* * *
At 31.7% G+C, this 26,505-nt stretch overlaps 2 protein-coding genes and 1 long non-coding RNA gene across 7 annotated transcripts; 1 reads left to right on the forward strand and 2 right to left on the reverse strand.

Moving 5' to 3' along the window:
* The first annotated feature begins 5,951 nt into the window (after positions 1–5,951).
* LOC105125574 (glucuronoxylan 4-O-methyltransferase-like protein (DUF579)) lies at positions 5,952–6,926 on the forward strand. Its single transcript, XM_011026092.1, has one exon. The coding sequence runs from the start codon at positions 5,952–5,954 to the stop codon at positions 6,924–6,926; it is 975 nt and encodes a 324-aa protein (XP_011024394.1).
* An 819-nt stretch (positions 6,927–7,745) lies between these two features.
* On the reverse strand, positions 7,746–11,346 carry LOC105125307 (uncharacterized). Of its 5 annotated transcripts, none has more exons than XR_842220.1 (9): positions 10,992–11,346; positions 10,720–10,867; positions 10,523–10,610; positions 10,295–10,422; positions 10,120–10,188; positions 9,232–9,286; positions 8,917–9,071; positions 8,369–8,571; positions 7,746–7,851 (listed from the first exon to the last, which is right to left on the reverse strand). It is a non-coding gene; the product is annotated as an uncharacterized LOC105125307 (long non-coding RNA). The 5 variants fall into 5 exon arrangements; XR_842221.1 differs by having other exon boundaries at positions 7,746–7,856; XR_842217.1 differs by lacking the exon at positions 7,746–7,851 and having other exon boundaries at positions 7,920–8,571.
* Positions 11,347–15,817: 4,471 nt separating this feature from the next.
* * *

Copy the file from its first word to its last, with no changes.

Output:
At 31.7% G+C, this 26,505-nt stretch overlaps 2 protein-coding genes and 1 long non-coding RNA gene across 7 annotated transcripts; 1 reads left to right on the forward strand and 2 right to left on the reverse strand.

Moving 5' to 3' along the window:
* The first annotated feature begins 5,951 nt into the window (after positions 1–5,951).
* LOC105125574 (glucuronoxylan 4-O-methyltransferase-like protein (DUF579)) lies at positions 5,952–6,926 on the forward strand. Its single transcript, XM_011026092.1, has one exon. The coding sequence runs from the start codon at positions 5,952–5,954 to the stop codon at positions 6,924–6,926; it is 975 nt and encodes a 324-aa protein (XP_011024394.1).
* An 819-nt stretch (positions 6,927–7,745) lies between these two features.
* On the reverse strand, positions 7,746–11,346 carry LOC105125307 (uncharacterized). Of its 5 annotated transcripts, none has more exons than XR_842220.1 (9): positions 10,992–11,346; positions 10,720–10,867; positions 10,523–10,610; positions 10,295–10,422; positions 10,120–10,188; positions 9,232–9,286; positions 8,917–9,071; positions 8,369–8,571; positions 7,746–7,851 (listed from the first exon to the last, which is right to left on the reverse strand). It is a non-coding gene; the product is annotated as an uncharacterized LOC105125307 (long non-coding RNA). The 5 variants fall into 5 exon arrangements; XR_842221.1 differs by having other exon boundaries at positions 7,746–7,856; XR_842217.1 differs by lacking the exon at positions 7,746–7,851 and having other exon boundaries at positions 7,920–8,571.
* Positions 11,347–15,817: 4,471 nt separating this feature from the next.